COALTRANS MOZAMBIQUE: Vale’s Mozambique rail upgrade delayed until 2012
Brazilian miner Vale’s upgrade of Mozambique’s Sena rail line, which transports coking coal from its Moatize project in Tete province to the port of Beira, has been delayed until the end of 2012.
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Contractor delays to upgrade work which will increase the rail line’s capacity to 6.5 million tpy has seen the completion date for the project pushed back, the chairman of state-owned rail operator CFM, Rosario Mualeia, told delegates to the Coaltrans Mozambique conference in Maputo on Wednesday November 21.
“This process should have ended,” Mualeia said. “The contractor did not keep to schedule.”
Further upgrade work on the Sena rail line would see capacity increase to 20 million tpy by 2014, he added.
Vale started shipping coal from Moatize on the Sena rail line in September 2011. The miner slashed output expectations from Moatize on transport issues in October.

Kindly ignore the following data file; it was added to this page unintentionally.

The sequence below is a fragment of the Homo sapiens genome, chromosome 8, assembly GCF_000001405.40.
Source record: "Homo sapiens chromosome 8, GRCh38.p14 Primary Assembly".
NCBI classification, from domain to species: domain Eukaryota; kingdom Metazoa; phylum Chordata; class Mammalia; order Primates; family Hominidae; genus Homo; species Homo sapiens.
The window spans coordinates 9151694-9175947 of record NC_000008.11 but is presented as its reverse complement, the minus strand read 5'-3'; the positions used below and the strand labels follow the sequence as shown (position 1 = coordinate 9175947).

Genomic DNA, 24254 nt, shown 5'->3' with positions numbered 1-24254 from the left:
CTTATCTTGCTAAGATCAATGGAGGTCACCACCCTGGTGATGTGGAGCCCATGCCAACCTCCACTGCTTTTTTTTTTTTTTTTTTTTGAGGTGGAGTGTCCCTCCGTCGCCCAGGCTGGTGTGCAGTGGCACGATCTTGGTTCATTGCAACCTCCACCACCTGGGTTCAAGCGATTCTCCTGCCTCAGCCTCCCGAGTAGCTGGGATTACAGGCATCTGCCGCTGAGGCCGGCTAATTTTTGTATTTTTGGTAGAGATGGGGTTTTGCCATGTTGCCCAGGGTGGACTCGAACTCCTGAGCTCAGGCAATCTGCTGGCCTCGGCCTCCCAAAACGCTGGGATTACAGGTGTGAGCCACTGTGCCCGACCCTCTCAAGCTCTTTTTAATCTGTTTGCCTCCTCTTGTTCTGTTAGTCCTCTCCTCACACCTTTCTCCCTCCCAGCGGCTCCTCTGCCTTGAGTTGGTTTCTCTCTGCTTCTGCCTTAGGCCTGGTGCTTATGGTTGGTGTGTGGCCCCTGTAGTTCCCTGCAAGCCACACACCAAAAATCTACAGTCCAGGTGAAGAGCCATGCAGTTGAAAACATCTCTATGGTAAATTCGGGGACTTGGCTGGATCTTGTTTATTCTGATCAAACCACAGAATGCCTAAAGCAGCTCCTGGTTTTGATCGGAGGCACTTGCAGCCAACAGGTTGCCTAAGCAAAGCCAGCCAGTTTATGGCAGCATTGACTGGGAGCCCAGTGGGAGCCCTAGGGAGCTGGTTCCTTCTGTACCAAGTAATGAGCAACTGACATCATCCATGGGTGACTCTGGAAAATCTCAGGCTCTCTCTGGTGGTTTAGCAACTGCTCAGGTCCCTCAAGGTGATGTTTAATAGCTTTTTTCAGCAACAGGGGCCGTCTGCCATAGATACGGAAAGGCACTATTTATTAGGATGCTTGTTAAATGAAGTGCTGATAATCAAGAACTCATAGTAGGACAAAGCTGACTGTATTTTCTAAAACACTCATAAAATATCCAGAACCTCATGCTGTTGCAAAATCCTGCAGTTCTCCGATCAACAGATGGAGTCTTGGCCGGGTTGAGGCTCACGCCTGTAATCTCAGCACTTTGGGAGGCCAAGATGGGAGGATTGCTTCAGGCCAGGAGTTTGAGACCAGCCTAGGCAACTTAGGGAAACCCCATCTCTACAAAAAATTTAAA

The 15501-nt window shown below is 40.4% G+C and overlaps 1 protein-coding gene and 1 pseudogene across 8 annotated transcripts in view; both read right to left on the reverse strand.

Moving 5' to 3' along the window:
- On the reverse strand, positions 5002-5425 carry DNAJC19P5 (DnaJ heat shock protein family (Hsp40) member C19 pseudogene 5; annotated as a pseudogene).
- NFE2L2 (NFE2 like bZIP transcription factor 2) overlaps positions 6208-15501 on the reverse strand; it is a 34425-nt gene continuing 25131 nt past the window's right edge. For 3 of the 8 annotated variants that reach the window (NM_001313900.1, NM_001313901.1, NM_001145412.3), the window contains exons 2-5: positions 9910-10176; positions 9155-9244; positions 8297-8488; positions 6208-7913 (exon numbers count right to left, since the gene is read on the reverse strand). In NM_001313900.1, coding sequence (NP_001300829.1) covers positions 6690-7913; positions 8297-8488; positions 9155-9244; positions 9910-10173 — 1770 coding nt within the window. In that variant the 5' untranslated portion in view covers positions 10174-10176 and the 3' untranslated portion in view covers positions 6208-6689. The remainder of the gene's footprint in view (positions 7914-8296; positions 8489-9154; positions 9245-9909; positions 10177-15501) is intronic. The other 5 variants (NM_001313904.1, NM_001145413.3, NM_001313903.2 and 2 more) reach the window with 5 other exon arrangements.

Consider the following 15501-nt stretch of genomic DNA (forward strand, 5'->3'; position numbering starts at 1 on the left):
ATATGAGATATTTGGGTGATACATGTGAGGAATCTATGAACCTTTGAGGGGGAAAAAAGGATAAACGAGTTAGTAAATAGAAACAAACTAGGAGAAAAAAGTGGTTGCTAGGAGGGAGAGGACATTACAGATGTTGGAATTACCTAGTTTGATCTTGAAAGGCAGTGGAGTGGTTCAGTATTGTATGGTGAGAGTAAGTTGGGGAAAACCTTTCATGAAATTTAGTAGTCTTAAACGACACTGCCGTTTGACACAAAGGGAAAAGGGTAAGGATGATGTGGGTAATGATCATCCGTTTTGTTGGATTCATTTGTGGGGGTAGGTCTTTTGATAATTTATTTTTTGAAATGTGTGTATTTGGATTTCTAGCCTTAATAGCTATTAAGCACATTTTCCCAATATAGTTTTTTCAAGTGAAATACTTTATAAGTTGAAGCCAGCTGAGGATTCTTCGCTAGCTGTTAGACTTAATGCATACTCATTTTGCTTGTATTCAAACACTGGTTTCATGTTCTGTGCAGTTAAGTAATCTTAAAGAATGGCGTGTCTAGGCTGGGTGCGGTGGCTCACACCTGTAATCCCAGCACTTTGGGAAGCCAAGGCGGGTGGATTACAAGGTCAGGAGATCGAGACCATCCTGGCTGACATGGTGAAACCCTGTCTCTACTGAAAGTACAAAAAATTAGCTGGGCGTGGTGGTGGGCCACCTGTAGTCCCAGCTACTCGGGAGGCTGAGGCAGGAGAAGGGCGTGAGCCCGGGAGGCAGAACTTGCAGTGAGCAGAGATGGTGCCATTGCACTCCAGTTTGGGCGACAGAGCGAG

Mualeia said that Vale’s logistical issues were due to derailments rather than a lack of capacity on the line.
Capacity on the Sena line will be shared by Rio Tinto and Vale, with 500,000 tonnes allocated to Jindal Steel.
The government will resolve any conflicts regarding capacity, Mualeia said.
CFM is Mozambique’s rail and ports operator. The group will put out a tender for a new rail and port project which will lay 525km of rail line from Tete to Macusa in the Zambezia province. The project is estimated to cost $2 billion, Mualeia said.
The various rail and port projects currently planned by Mozambique’s government and coal producers will take the country’s coal export capacity up to 120 million tonnes within five years, he added.
An independent operator will be set up to run the lines and a state regulator will manage rail access.
Infrastructure remains the biggest concern for producers looking to tap into Mozambique’s large reserves of hard coking coal. The remote location of the country’s coal fields and their limited rail and road access have severely limited the volume of coal which can reach the seaborne market.